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Do You Stay Silent When It Matters?

Leaders say they want people to speak up to them, to share ideas for new products or services or to suggest ways the business could work more productively and effectively. And of course, they want and indeed need to hear about unethical or inappropriate behavior. But as the constant stream of headline shows us, people in organizations typically stay silent even when it really, really matters.

I was curious to find out what was getting in the way of speaking up? My co-researcher, John Higgins, and I wanted to know why people are so reluctant to speak truth to power, and what can organizations do to encourage open and honest dialogue. Our research conducted over the last four years with thousands of people has shown that most leaders are blind to just how difficult it is for others to speak up to them. And as a result, they’re missing out on vital intelligence which could affect their company’s success or even its survival.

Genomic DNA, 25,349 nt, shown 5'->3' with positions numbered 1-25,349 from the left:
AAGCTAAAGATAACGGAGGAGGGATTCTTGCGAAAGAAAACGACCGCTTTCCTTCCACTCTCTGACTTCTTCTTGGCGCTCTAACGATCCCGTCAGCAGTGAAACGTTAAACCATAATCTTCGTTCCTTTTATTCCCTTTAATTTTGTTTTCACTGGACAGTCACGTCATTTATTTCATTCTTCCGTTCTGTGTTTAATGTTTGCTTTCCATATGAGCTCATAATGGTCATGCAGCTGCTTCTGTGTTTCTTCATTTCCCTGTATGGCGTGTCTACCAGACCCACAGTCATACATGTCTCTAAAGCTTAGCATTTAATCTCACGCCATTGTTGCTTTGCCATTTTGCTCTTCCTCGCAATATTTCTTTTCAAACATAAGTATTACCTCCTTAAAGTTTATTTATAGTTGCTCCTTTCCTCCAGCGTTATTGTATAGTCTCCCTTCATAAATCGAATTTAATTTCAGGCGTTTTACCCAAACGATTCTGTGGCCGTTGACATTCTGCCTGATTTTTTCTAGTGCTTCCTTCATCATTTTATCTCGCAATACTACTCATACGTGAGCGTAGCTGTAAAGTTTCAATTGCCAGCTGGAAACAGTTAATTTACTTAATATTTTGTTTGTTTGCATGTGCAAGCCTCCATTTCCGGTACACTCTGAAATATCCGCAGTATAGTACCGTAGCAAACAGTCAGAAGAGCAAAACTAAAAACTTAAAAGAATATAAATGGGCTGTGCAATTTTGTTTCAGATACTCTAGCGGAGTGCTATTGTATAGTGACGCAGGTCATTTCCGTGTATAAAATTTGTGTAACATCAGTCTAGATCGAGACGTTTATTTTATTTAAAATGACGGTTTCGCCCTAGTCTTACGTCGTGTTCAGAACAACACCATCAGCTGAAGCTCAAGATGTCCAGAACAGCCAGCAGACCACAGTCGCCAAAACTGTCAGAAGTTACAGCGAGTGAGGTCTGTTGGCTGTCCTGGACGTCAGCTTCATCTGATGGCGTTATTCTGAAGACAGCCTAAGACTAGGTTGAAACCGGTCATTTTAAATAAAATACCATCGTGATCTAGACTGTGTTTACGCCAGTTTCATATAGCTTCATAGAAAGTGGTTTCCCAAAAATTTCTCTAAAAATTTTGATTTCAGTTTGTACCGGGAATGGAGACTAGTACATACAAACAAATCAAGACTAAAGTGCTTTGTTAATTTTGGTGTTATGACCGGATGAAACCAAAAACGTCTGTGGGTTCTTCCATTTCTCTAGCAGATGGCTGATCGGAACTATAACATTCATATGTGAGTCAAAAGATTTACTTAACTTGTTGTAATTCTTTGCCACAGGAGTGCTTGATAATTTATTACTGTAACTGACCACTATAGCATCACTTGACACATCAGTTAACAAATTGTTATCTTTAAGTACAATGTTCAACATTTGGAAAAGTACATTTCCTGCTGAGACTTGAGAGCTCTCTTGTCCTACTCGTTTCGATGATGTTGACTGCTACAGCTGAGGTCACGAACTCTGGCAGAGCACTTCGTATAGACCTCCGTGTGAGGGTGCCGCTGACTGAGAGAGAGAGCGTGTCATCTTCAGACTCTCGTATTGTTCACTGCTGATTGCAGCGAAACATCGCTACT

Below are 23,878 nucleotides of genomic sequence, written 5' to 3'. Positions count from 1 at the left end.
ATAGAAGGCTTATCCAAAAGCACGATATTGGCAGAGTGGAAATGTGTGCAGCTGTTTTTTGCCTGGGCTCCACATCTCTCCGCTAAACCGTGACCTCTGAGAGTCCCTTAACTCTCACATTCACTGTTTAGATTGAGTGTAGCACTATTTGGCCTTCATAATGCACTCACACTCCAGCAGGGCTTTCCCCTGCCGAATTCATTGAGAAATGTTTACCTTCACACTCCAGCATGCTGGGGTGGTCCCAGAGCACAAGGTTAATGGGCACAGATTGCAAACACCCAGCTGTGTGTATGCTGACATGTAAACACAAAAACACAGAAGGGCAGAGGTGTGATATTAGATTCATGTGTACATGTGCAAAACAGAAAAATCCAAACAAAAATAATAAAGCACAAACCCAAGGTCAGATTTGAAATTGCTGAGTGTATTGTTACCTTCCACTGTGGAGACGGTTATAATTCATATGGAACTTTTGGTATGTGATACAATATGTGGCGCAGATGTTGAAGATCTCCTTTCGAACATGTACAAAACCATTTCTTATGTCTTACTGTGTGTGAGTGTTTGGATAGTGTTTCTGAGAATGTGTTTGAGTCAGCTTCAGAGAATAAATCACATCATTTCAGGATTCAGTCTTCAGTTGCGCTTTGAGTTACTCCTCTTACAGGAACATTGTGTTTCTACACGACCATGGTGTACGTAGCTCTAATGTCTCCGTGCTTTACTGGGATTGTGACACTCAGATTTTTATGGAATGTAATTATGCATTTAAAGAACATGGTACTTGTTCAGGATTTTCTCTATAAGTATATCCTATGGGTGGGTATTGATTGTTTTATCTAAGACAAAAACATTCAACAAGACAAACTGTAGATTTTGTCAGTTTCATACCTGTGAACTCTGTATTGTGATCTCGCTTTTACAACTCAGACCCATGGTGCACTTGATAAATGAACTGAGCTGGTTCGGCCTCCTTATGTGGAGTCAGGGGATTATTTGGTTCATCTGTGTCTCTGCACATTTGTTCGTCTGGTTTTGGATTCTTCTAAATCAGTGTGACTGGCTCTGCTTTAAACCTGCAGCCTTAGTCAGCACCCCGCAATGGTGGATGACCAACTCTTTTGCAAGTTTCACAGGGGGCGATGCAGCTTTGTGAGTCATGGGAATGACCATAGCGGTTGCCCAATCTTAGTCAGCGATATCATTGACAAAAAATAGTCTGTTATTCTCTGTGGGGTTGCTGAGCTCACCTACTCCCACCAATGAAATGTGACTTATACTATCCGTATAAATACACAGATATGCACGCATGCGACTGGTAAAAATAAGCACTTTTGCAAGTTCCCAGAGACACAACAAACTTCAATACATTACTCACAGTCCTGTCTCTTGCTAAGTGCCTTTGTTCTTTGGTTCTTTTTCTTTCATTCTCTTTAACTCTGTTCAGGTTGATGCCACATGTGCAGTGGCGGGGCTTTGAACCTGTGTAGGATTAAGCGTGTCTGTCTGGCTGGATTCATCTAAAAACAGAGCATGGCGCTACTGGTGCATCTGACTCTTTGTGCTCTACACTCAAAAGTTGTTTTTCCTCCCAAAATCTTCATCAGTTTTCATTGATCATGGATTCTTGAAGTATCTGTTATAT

Megan Reitz

Megan Reitz

Megan Reitz is Professor of Leadership and Dialogue at Ashridge where she speaks, researches, consults and supervises on the intersection of leadership, change, dialogue and mindfulness. She is on the Thinkers50 radar of global business thinkers and is ranked in HR Magazine’s Most Influential Thinkers listing. She has presented her research to audiences throughout the world and is the author of Dialogue in Organizations and Mind Time. Her new book,  with Financial Times Publishing, is called Speak Up.

Speak Up

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